“Nora Jaffary challenges much of the conventional wisdom about the nature of ‘popular religion’. . . . Jaffary makes her most important contribution to scholarly discourse when she treats religious deviancy and gender.” —Ronald Jay Morgan, Itinerario

British Bulletin of Publications

“Nora Jaffary’s detailed and readable book stems from her close study of the records of a hundred or so trials of ‘false mystics’ by the Mexican Inquisition during the seventeenth and eighteenth centuries.”—British Bulletin of Publications

Ecclesiastical History

False Mystics is a valuable and enjoyable addition to our knowledge of colonial Mexico, as well as offering an intriguing contribution to recent debates in the fields of gender, race and religion.”—Caroline Dodds, Ecclesiastical History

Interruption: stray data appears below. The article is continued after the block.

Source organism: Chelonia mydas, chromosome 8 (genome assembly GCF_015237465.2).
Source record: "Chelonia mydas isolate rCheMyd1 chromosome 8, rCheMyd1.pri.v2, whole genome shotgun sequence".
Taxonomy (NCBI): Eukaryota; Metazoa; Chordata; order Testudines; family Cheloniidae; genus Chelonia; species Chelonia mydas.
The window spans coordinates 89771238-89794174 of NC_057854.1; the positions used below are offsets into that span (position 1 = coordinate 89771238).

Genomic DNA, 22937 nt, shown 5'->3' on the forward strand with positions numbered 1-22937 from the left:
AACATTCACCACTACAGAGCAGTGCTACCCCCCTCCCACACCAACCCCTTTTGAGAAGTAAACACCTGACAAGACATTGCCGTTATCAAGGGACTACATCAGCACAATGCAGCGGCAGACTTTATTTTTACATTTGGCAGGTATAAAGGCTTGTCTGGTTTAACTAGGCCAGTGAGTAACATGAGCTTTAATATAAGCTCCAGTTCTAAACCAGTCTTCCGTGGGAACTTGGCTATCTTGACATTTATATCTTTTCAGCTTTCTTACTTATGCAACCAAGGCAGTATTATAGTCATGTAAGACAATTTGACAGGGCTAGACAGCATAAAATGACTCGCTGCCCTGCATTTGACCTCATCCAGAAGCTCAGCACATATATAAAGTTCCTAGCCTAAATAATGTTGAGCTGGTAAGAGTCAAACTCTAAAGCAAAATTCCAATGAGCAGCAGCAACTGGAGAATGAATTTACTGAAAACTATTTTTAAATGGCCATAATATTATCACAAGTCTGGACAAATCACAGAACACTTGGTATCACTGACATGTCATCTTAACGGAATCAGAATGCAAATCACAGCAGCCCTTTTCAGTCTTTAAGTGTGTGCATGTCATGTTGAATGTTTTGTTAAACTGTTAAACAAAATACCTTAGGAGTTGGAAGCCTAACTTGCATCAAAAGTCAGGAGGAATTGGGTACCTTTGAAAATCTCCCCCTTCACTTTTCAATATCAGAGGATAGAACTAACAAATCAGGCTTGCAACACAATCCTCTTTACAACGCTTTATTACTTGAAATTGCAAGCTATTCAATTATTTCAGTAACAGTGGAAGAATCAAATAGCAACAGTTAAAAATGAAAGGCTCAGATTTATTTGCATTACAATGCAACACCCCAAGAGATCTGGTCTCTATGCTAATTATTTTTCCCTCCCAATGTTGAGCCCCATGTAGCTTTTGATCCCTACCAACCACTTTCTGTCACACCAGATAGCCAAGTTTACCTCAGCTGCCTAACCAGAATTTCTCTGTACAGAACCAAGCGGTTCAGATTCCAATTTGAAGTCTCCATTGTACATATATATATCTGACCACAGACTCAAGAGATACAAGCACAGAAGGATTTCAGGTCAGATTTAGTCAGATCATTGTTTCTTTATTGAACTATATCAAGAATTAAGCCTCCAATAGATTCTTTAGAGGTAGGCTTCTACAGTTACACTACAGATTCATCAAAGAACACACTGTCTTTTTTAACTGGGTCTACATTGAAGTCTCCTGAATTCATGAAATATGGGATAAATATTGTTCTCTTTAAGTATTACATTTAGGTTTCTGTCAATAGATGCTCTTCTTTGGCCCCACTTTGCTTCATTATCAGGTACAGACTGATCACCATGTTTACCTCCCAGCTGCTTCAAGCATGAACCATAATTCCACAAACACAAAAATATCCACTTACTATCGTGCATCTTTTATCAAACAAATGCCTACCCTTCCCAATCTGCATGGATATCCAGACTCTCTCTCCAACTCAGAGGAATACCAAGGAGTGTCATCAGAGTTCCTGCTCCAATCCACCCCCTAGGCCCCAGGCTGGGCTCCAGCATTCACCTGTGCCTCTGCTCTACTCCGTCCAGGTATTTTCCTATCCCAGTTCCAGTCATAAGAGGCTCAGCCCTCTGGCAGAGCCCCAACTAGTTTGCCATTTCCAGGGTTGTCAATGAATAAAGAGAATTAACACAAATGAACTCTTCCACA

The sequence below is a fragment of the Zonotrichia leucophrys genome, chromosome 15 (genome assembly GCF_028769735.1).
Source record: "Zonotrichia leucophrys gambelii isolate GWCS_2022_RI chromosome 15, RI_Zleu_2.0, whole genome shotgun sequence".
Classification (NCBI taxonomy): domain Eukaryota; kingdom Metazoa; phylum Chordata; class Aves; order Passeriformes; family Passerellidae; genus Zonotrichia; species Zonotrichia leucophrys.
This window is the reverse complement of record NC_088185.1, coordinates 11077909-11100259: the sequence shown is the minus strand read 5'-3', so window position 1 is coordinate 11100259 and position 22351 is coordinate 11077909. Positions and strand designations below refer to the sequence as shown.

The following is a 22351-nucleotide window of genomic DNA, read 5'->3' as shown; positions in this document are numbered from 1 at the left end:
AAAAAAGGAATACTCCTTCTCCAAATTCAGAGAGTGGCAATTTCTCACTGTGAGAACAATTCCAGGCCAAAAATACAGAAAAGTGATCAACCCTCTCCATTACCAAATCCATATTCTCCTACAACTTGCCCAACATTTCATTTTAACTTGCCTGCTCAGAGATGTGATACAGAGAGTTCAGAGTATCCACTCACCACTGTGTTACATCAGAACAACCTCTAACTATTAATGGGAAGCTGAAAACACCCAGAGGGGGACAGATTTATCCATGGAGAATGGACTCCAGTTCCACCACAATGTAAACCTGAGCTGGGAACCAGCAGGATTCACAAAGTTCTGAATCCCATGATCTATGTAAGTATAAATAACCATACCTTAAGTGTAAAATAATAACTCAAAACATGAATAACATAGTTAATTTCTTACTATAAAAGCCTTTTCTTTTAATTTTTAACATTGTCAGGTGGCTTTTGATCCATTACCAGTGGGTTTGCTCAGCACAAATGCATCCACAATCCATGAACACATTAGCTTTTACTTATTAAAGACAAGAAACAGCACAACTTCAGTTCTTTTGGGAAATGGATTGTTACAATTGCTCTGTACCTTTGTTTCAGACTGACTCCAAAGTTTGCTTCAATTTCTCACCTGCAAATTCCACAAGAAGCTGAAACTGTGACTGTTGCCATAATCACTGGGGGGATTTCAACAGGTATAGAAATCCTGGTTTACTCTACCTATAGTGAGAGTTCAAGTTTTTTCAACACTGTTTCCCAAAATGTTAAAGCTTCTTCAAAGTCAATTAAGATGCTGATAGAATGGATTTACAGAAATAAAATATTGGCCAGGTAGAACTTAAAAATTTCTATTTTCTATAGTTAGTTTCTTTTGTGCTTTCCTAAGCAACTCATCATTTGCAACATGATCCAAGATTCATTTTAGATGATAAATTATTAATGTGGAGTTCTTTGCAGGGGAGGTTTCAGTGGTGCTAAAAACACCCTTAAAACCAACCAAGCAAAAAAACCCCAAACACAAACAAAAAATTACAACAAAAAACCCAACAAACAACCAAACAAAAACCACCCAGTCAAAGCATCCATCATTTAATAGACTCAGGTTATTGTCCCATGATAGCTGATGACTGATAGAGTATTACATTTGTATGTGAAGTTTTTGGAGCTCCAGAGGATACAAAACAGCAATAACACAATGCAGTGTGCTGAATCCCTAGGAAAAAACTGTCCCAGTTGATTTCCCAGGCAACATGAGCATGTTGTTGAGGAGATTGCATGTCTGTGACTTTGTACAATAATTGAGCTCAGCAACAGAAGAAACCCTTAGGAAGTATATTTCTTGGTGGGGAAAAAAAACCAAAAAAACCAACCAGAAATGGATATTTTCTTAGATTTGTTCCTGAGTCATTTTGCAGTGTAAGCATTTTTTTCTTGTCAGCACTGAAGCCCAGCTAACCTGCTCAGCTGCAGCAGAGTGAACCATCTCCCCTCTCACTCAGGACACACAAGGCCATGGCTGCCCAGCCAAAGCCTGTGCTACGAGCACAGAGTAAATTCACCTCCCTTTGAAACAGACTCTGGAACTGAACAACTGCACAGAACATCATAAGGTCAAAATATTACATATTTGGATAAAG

Journal of Latin American Studies

“[False Mystics is] fascinating and break[s] new ground in the study of popular Catholocism in New Spain.”—Ellen Gunnarsdottir, Journal of Latin American Studies

Colonial Latin American Historical Review - Kathleen Myers

"False Mystics is an important addition to the current dialogue on individual spirituality and institutional practices in colonial Mexico. . . . Jaffray provides a fascinating glimpse of the lives and beliefs of a non-elite sector of colonial society and demonstrates their important role in shaping the spiritual landscape of urban New Spain."—Kathleen Myers, Colonial Latin American Historical Review
Southwest Book Views - Richard Harris

“Nora E. Jaffary, an assistant history professor, takes an esoteric subject that could well have remained a mere historical footnote and, through clear, vivid writing and exhaustive research, crafts it into a fascinating book that offers a new lens on church and state in the Spanish colonial era.”—Richard Harris, Southwest Book Views
American Historical Review - Pete Sigal